26 January 2012

Silver Thaw of 2012

The snow took a while to arrive this winter, but January tried to make up for lost time. While the overall accumulation of snow was not particularly noteworthy for this area, several characteristics combined to produce a storm event that will be remembered for years to come.

It started on Sunday, January 15. The snow came down pretty heavy at times and continued to fall over the next several days. By Thursday, we had around 27" of compacted snow on the ground.

Snow accumulation by Thursday

Wednesday gave us our first taste of what this storm truly had in store for us. We experienced our first power outage, lasting approximately 4 hours. The next day brought a second one, this time only half as long. After the power came back that second time, Corinne scrambled to do laundry and run the dishwasher, just in case. That readiness paid off. Later that same evening, the power went out again. And this time, it would be out for over 5 days.

Going without power for a day or two is a fun adventure. We cooked on the wood stove. Anders played by headlamp. We sang songs around the piano. We enjoyed the romance of the candles.

Speaking of candles, we never really appreciated why there are so many different types. Votives can create a nice atmosphere, but tapers produce MUCH more useful light. Because tapers light from above, they do a better job of lighting a work space or dinner table. I'm sure this was obvious to everyone in the 17th century.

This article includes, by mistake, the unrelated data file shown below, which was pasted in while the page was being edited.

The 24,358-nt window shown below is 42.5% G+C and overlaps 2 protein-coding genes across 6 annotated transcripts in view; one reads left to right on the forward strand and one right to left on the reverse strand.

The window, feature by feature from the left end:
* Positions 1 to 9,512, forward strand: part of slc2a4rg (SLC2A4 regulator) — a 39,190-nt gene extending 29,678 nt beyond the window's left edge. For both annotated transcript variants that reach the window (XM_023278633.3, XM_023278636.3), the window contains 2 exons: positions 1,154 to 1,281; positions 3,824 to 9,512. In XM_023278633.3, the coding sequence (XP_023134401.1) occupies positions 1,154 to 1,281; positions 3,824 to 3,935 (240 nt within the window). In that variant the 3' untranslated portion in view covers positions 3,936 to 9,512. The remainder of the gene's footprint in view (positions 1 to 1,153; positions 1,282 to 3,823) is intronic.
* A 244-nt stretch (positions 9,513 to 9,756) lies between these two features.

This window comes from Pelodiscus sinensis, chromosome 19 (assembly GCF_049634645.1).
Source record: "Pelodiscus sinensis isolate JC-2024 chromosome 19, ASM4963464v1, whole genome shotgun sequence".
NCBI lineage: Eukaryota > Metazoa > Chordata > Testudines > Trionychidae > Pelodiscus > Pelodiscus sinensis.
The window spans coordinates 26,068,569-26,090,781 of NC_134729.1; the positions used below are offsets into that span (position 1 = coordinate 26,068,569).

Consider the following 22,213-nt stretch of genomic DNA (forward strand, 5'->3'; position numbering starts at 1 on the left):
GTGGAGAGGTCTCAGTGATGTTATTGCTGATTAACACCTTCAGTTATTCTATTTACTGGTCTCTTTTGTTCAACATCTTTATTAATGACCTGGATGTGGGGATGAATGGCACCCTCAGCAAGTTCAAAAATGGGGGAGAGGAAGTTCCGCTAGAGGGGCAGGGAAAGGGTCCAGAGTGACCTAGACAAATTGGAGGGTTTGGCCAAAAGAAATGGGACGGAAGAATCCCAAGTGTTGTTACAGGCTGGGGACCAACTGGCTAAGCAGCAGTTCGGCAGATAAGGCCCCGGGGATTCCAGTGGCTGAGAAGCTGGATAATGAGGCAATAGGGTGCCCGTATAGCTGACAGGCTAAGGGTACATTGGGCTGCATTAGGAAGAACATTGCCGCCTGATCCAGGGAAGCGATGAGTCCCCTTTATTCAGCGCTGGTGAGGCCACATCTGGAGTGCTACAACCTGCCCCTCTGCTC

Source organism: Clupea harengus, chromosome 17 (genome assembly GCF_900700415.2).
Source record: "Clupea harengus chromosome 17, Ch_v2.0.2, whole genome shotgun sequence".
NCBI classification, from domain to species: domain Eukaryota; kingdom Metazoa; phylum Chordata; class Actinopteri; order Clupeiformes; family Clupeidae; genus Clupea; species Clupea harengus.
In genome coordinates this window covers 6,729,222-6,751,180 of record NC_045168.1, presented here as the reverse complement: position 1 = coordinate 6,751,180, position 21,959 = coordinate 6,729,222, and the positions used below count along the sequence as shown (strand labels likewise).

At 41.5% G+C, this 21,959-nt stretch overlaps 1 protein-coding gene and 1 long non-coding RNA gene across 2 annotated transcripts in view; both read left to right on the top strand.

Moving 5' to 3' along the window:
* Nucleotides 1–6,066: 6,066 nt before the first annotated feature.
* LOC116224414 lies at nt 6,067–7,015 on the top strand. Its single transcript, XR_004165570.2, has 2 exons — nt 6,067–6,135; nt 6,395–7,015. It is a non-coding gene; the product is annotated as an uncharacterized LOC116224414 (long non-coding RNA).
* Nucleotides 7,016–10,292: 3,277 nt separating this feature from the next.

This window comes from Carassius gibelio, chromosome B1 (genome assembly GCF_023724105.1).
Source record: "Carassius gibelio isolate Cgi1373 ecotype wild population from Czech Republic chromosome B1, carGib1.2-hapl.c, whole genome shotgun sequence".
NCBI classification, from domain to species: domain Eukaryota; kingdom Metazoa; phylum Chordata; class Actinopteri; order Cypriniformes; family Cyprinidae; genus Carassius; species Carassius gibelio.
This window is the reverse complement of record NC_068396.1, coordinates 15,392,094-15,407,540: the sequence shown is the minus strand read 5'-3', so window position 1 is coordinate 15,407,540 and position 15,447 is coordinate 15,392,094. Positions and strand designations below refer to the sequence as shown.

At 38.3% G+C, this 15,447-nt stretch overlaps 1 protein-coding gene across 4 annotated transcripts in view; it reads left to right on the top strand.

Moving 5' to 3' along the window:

Mike's headlamp (high) and Anders' headlamp (low) zipping around in the darkness.

On Friday, freezing rain added about 1/2 inch of ice to everything. Conditions became so bad that Insitu even closed its facilities, which is a first in the 7.5 years that we've been here! The ice sure was beautiful.

Saturday morning, we were hopeful that power would be restored, but then we started to hear the noises coming from outside. With the power out and no one on the roads, we had the perfect conditions for listening to mother nature. The temperature warmed and the wind picked up, sending ice, snow and snapped branches crashing to the ground. The noise was so loud that we thought the trees themselves were falling. After listening to that commotion, our hopes for the return of power disappeared.

On the plus side, all of that time at home with no power to distract gave us ample opportunity to play outside in the snow.

By Saturday night we had started to tire of oatmeal for breakfast (on the wood stove) and grilled cheese and soup (on the wood stove.) So Mike went all out and we had ground beef tacos (on the wood stove). The beef didn't brown terribly well, but it was a nice change of pace.

Sunday morning we were finally ready to give in. Power had been restored to White Salmon on the previous day, and the hot water and electric stove at Donna's house were calling to us. On our way out we passed a series of utility trucks working right down the street from us, so we briefly flirted with the idea that we would be getting power back that day. But a quick chat with the flagger dispensed with that idea, and we continued on to White Salmon.